Tag Archives: Nautical

Breaking Bottles

This folk practice is breaking a bottle on the neck of a ship. This practice is a tradition performed whenever a ship was leaving on a voyage and sometimes was the first voyage that boat had made. Sailors and seamen are typically very superstitious because of the randomness of the ocean conditions. Therefore, many created small rituals such as this in order to create good luck and good weather for the upcoming trip. It was always performed before the ship launched and a bottle, typically champagne, was smashed across the foremost part of the boat.

The informant grew up on the East Coast in a sailing/nautical community. Because of this, he was constantly surrounded by much of the lore and traditions that accompany this culture. He did not learn it from any one person but was merely part of the set of customs. It was not done that frequently because it is typically done for a large trip but is still certainly part of the lore. They remember it because of their interest in sailing from an early age, meaning that the subject spent every day for parts of the year within that community.

I believe that this practice was probably old when technology wasn’t as sophisticated as today. Because of this, bad weather could spell disaster and there was sometimes little way to predict it. The conditions at sea were likely harsh and it was important to keep morale up, explaining the use of traditions and superstitions such as this.

A Captain must go down with his ship

Main Story: 

The following was a conversation between myself and the informant. The topic was on nautical traditions. I will be labeled as MH and the informant will be CP.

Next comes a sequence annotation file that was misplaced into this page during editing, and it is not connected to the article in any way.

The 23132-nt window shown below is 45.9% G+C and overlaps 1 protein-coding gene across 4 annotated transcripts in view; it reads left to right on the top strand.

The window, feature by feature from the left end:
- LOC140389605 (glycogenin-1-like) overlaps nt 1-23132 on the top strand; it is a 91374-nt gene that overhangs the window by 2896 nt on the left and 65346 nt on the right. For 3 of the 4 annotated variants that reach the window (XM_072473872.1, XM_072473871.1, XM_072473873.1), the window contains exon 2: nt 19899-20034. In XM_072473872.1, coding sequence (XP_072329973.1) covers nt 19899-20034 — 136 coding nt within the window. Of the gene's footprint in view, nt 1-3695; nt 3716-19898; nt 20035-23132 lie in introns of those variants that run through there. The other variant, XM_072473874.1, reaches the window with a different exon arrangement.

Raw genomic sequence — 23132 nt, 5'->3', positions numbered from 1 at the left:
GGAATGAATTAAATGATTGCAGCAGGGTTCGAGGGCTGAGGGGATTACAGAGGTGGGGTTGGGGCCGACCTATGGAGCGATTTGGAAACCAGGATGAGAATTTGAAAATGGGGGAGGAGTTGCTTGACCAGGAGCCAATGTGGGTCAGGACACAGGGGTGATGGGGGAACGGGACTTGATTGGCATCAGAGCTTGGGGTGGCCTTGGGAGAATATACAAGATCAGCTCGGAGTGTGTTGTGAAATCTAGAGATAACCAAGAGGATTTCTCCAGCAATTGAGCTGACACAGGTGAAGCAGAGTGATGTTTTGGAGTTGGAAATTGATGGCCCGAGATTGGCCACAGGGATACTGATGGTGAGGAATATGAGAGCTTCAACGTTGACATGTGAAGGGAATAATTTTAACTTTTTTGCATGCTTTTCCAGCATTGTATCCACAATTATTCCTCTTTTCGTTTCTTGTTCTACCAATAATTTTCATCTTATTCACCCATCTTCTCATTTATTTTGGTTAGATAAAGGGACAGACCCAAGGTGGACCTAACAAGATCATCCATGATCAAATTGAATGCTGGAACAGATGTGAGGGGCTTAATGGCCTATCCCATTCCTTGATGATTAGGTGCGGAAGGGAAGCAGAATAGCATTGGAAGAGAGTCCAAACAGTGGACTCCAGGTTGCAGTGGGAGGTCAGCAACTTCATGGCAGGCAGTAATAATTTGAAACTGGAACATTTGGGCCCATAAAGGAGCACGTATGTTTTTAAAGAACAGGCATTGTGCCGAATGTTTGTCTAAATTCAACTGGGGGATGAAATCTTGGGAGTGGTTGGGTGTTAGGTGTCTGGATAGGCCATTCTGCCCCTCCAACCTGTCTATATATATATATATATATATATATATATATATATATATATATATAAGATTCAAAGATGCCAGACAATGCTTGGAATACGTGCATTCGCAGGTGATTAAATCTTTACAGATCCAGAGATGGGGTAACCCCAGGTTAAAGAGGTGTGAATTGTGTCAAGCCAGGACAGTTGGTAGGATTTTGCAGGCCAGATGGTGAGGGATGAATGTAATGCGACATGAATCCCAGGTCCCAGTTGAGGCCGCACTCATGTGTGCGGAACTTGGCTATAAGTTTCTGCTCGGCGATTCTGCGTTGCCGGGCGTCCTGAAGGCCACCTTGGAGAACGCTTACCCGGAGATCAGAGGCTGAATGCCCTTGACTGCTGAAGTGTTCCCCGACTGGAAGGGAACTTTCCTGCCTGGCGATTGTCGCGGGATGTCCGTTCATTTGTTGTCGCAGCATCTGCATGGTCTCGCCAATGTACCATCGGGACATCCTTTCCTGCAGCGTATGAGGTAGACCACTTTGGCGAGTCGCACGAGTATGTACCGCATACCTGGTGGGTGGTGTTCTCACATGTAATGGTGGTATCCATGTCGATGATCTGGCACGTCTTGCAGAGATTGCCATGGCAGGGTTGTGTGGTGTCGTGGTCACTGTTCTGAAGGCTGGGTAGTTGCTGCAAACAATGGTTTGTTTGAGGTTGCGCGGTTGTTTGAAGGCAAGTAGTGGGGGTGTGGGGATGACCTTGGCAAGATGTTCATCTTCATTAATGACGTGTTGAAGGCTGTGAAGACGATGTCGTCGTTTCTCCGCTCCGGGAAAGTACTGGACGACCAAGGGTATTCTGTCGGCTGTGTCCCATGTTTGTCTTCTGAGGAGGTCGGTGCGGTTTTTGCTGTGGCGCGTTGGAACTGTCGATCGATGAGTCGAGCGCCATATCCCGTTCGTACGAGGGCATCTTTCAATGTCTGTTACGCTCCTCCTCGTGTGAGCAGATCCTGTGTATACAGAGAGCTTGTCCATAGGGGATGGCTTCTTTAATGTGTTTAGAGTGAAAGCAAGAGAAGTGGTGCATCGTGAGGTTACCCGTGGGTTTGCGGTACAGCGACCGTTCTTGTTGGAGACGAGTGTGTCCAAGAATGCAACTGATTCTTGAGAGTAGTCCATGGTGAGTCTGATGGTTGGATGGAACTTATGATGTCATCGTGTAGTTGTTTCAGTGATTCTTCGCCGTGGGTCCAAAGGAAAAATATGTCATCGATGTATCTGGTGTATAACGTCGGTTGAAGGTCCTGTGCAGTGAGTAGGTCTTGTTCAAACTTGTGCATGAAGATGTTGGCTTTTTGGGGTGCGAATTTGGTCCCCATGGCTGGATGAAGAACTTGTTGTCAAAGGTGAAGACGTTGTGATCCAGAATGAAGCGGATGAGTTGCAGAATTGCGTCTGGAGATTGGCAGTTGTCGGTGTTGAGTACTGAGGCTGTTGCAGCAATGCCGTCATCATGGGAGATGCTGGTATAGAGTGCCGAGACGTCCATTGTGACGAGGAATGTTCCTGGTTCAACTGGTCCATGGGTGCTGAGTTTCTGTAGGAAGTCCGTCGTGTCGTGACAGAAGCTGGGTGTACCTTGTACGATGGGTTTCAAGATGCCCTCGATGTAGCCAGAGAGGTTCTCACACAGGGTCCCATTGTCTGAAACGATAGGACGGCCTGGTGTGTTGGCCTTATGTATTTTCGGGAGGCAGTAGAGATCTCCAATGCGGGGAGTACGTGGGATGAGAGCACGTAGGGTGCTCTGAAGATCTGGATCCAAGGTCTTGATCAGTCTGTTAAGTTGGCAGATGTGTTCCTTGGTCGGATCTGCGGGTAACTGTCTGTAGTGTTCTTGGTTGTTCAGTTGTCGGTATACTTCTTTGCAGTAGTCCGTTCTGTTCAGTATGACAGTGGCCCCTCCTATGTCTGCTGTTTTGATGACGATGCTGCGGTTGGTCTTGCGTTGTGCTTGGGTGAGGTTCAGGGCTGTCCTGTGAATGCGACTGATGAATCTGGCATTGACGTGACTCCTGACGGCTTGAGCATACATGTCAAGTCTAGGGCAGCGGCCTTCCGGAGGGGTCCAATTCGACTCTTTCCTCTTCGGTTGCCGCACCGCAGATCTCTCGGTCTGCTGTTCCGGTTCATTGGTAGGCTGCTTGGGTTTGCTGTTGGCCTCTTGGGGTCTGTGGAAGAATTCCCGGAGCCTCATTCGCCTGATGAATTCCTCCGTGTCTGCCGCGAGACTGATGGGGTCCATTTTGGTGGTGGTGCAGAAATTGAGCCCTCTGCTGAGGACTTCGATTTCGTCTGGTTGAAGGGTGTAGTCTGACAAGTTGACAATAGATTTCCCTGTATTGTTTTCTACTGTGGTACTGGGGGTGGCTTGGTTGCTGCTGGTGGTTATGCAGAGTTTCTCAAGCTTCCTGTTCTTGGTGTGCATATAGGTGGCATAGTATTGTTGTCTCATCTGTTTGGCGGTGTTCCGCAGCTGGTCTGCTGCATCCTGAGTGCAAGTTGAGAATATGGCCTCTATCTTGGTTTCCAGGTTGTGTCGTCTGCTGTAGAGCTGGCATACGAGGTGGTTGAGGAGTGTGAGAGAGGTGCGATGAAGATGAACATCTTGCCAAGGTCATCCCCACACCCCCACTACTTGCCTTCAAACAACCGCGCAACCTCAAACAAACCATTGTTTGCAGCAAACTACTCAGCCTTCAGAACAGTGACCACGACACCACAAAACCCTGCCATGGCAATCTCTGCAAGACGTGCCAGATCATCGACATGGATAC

MH: So what is it about the phrase “the captain will go down with its ship” ? It is always said in movies and books, but is it a real thing  ? 

CP: It absolutely is a real thing. There is a sense of pride for the captain. The ship is your ultimate partner at sea. Yes you have your crew, but the thing that keeps you safe is your ship. She shelters you, gives you a pace to sleep, a place to eat. And most importantly your ship is what lets you sail the seas freely. 

MH: So the captain going down with the ship is a sense of duty to the ship? 

CP: Sort of. Letting the ship sink alone is a sad moment. But also, the captain is the last person off the ship, well a good captain at least. For safety reasons, the captain is in charge of the ship so he is also in charge of evacuating the ship incase of emergency as he knows it best. Because of this, it ends up that in a lot of shipwrecks it is too late for the captain to escape by the time all crew and passengers are off. 

MH: So a good captain remains on the ship, and a poor one jumps ship early and lets people fight for themselves? What if the captain has a family?

CP: Pretty much. But a good captain will also view the crew as family and he is in charge of their safety and making sure they get home to their families as it is his job to get the ship from A to B safely. A good captain would not be able to go home to his family knowing he did not do everything to save his crew.